It’s a big deal to move across the street, let alone half way across the world. I’ve lost track of the many moves I’ve made over the years but it is probably more than two dozen, including two moves overseas (and back) to Egypt and to Macedonia.
In honor of the Converge Worldwide missionary family who is moving overseas today, I want to post a few thoughts I have on moving, sorting and storing your goods to the glory of God. These ideas are born from personal experience and have helped others that I coach.
Store as Little as Possible
If you have a permanent and cost effective place to store your goods, you are in great shape. Otherwise, most people need to rent storage or place their things in another’s care. If this is your situation, store only those things that you absolutely must keep such as keepsakes, family heirlooms and personal records. You are limited in what you can keep because of cost, protection of goods and accessibility.
If you have lots of nice things and can’t store them safely, figure out the best way to sell them to get some value. Or you can give a lot of your stuff away. In both of our moves, we had garage sales and gave away lots of stuff to people who needed it more than we did.
I have come back to boxes I packed ten years earlier and wondered “Why in the world did I keep this stuff”? After we returned the first time from overseas and I went back through our stuff, I realized that I saved too many things. At the time I sorted it, I thought it was significant. Living without it for several years and then seeing it again showed me that I didn’t need it.
Take Only What You Can’t Reasonably Buy in Your New Location
You’ll be able to buy most things in your new location. If not, you are probably in the jungle, and you won’t need most of your things in the jungle anyway.
Unless you are keeping a home for yourself, I’d encourage you to get rid of most of your belongings like furniture, kitchenware and garage and yard tools. You can always start over. You have no idea how long you’ll be overseas and it is easier to gain more stuff than it is to walk away from stuff you’ve had for a long time.
The days of using shippers are over for a lot of people due to cost, hassles and inefficiencies. Seriously consider carrying your worldly goods with you on that plane. Paying $100 for an extra bag will force you to only bring the essentials.
Take Time to Make Wise Decisions Regarding Your Possessions
I remember in the last weeks before the big moves taking lots of time to painstakingly go through stuff. It is really hard, knowing what to keep. You need time and common sense to sort because you are emotionally attached to many of your belongings. Ask a trusted and wise friend to help you sort and toss.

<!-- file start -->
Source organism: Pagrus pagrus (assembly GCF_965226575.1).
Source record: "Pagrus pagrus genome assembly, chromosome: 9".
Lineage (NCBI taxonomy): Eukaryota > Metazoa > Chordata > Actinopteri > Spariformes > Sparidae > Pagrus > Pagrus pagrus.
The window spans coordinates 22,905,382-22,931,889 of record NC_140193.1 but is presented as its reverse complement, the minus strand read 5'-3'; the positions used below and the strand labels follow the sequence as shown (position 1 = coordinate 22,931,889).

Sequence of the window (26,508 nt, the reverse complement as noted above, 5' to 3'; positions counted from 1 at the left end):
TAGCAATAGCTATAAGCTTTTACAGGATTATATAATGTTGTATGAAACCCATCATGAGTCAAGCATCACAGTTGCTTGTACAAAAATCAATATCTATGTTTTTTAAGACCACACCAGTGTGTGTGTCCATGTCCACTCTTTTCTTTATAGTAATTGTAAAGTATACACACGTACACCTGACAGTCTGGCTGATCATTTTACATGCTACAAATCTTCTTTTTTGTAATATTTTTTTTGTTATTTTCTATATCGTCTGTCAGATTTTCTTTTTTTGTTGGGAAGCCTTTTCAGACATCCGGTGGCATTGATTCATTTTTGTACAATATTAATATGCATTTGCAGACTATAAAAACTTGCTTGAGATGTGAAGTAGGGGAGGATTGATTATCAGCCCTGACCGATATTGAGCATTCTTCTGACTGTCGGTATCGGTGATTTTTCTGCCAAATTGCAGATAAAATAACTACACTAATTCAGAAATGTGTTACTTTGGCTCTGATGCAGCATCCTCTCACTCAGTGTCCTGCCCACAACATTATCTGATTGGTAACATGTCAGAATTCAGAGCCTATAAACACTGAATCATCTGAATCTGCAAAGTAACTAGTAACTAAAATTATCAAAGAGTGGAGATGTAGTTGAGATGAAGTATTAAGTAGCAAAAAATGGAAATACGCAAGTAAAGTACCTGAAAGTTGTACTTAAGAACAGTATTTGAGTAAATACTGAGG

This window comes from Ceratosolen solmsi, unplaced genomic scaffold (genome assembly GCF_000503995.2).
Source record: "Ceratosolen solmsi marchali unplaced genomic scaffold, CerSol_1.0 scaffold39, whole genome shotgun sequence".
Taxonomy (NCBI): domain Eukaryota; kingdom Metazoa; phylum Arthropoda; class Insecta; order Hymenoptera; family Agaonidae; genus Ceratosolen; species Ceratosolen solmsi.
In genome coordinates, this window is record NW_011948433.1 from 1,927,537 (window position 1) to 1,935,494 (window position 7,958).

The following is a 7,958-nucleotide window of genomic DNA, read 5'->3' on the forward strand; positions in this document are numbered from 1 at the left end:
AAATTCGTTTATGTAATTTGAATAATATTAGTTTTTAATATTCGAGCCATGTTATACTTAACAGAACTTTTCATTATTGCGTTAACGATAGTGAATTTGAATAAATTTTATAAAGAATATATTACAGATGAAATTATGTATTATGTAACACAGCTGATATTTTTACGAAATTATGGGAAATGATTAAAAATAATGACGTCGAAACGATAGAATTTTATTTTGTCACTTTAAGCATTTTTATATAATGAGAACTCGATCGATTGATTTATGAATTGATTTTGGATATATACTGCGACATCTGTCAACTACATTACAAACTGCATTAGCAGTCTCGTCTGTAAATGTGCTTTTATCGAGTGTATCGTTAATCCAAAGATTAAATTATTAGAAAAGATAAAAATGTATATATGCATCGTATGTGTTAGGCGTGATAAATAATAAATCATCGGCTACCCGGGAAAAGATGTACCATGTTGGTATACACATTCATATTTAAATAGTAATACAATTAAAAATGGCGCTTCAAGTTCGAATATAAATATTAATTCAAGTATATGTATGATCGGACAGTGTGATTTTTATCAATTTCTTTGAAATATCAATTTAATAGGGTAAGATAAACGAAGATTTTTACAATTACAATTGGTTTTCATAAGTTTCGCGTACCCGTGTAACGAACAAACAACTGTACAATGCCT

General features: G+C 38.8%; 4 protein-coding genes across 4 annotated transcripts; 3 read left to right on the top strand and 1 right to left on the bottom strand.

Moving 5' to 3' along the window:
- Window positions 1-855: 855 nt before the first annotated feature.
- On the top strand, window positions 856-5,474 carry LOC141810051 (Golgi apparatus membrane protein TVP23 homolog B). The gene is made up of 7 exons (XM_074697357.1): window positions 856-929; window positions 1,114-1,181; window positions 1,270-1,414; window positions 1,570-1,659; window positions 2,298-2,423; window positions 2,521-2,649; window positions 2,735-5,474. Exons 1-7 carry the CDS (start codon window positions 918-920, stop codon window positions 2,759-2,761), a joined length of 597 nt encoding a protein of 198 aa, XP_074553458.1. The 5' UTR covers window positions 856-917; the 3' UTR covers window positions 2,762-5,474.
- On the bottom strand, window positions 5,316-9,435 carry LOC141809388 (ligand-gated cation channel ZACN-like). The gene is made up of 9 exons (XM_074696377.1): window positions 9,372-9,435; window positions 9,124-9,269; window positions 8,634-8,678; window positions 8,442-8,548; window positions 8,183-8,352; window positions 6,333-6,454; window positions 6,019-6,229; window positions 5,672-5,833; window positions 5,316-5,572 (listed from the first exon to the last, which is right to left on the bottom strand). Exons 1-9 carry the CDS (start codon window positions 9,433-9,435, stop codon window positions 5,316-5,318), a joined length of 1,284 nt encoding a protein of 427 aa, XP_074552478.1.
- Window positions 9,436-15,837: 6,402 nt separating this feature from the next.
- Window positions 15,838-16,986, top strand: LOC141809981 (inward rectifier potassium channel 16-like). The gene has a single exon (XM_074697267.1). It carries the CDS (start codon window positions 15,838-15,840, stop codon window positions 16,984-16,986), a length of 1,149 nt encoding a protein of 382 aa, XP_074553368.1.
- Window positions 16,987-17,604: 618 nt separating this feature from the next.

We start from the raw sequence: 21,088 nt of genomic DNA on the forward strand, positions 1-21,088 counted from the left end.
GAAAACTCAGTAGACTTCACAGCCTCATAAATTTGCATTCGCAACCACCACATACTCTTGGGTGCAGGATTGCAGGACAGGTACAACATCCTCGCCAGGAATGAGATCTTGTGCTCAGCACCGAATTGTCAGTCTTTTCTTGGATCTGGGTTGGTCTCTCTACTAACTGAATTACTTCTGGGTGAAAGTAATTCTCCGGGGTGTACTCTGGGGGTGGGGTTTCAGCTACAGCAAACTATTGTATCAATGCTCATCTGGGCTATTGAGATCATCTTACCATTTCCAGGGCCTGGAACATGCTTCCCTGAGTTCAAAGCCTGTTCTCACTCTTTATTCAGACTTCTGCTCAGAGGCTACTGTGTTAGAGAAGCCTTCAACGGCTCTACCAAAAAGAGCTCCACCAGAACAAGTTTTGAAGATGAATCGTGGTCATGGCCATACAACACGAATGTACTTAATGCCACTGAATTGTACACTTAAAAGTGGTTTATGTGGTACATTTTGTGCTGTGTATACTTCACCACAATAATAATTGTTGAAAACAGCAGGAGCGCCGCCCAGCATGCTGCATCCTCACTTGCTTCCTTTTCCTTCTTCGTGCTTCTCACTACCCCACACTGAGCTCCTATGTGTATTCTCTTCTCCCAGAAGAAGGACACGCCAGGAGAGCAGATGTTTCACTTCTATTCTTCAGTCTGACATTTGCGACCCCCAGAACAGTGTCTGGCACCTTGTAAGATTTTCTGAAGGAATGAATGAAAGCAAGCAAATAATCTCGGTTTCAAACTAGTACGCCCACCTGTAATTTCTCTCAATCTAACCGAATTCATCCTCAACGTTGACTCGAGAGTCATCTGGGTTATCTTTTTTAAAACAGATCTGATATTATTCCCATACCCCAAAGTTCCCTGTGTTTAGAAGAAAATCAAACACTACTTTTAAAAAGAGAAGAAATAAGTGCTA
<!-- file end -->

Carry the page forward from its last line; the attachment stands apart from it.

I give you permission to toss. A thing is called a thing for a reason. Keep a few special things that are vital in maintaining your memories. The rest should be sold, thrown out or given away. Don’t let things possess your soul. Use this move as an opportunity to get away from materialism and the possessing of things.
Other Considerations and Questions
- Ask people on the field where you are going what is available and what you should bring. Trust them.
- Say goodbyes ahead of time. Don’t let people put you off with busy schedules then stress you out with a visit the day before you leave.
- Sell or rent your home? It’s an important decision unique to each person. Do some research and get some advice. Decide then act decisively.
- Find out about how immigration and customs work in your new country. Don’t just show up with a crate load.
- Allow each child to pack one bag for essentials (clothing, pictures, books, really special item) and one bag for play things. This is where electronic play devices pay dividends (Xbox 360, Play Station, Wii, etc.).
- Take only a few favorite books. Buy a digital reader like a Kindle. You won’t be reading your library in a foreign culture.
- Ask a friend or family member with a truck to take you to the airport and have a back up plan.
- Have someone lined up with a truck to pick you up at the airport in your new country.
- Take your vital personal records and leave copies with a trusted friend or family member.
What are some other moving tips and issues to consider?